Hello and thank you for your question. I will be very pleased to assist you. I'm a practicing lawyer in England with over 10 years experience.
Could you kindly clarify a little more when you say the deeds said there was no property built on the land please?
Do you mean the property had no planning permission?
Yes correct there was no property on the deeds of the land. The property was built on the land without planning permission and this is how I purchased it I did purchase an indemnity policy for this.
THanks. How many years ago was the property constructed?
Around the 70s
Thanks. Finally what difficulties are you having in selling precisely? Are these difficulties related to the above or entirely separate?
yes and also property now converted to two flats and I did not get building regs - so double whammy. I am also concerned if something like a fire happened and there was tenants in it what are my liability. How is the best way to sell this or rectify the problem. Indemnity policy does not allow me to approach the council otherwise policy becomes null and void (if council tell me to pull it down - I dont think they will but).
How long ago did you convert to flats?
approx 10 years
thank you. based upon what you say, planning permission would be required for the original construction of the property and also for your conversion of the property into flats - the conversion would have required planning permission for change of use. In addition, the conversion would have required as you say building regulation approval.
Failure to obtain planning permission can be enforced by the local authority for a period of up to 4 years and building regulations can be enforced by the council for a period of up to 12 months following completion of the works in question
accordingly, based upon what you say, providing if challenged you could conclusively prove the date the conversion took place, the council is well out of time to take enforcement action under failure to obtain planning permission or building regulation approval
ok So I still need planning permission for the building?
accordingly, the indemnity policy you have in respect of lack of planning permission or building regulation approval is of limited value at this point. The only caveat to the position is that the 12 month period for enforcement of building regulation breaches can be extended if the council can demonstrate that the work in question represents a danger. If there is any concern in this respect whatsoever, you could consider a questing a surveyor to carry out an inspection of the conversion work to confirm it is not dangerous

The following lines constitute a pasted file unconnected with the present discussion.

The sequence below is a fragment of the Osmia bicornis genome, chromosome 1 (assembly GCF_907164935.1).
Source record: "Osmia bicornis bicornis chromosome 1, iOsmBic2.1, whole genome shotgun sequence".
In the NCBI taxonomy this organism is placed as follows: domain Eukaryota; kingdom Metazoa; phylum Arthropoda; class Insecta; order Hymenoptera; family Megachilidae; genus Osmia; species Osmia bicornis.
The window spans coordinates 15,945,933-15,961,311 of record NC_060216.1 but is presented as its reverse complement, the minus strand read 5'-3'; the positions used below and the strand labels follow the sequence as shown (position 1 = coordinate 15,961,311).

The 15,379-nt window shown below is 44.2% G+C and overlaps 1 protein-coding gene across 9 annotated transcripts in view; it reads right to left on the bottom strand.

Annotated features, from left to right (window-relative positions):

all of the above said, a buyer may be uncomfortable in buying a property that lacks building regulation approval. A cautious buyer could be uncomfortable in purchasing a property that lacks planning permission they stricter speaking, for the above reasons, legally neither is of legal significance at this point however this does not stop cautious buyers being cautious nevertheless
if you are finding the position is putting buyers off, you may consider applying to the council for a certificate of retrospective consent. This can be done both in respect of planning permission and building regulation approval as you wish. In respect of planning permission, providing you can demonstrate that the works are more than four years old, the council must issue a certificate of retrospective planning consent - this is known as a certificate of lawful use. in respect of building regulations, the work is inspected based on building regulations in force at the time the work was carried out and the council will issue a retrospective certificate unless any issues need to be addressed in order to be compliant.
the remaining issues are that in order to sell flats, you will need to ensure that leases are in place as it is not generally possible to sell the freehold flat because mortgage lenders will not accept them. Providing you own the freehold, if leases are not in place, this is relatively simple to resolve by asking your solicitor who acts for you in any sale to prepare leases for the flats as part of the conveyancing process
accordingly, because of the above, there is no strict legal need to apply for retrospective consent either the planning permission or building regulation approval because subject as above, the council can no longer take enforcement action because of the passage of time however if you are finding the lack of formal consents for planning permission or building regulation approval is hindering your sale prospects, you may wish to consider applying for retrospective consents from the council in the above matter.
Is there anything above I can clarify for you?
Hi, I think your last para sums it up. The policies I have are of little value given that the time has elasped for the council to tell me to pull the property down and it should be ok for me to approach the council and ask for retro consent. Correct?
In deed - providing, and this is important, that you can demonstrate on the balance of probability when you carried out the conversion work. Remember, the council will not simply issue a retrospective certificate on your say-so alone and it will be for you to prove on the balance of probability the dates the conversion work was carried out. presumably you have invoices or tenancy agreements or some other form of documentation that will demonstrate that it was carried out at least more than four years ago
Does the above answer all your questions or is there anything I can clarify or help you with any further?
thank you thats great. Will sign off. thank you for your help. Regards
A pleasure. If I can assist any further as the situation develops please do not hesitate to revert to me
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will do. thank you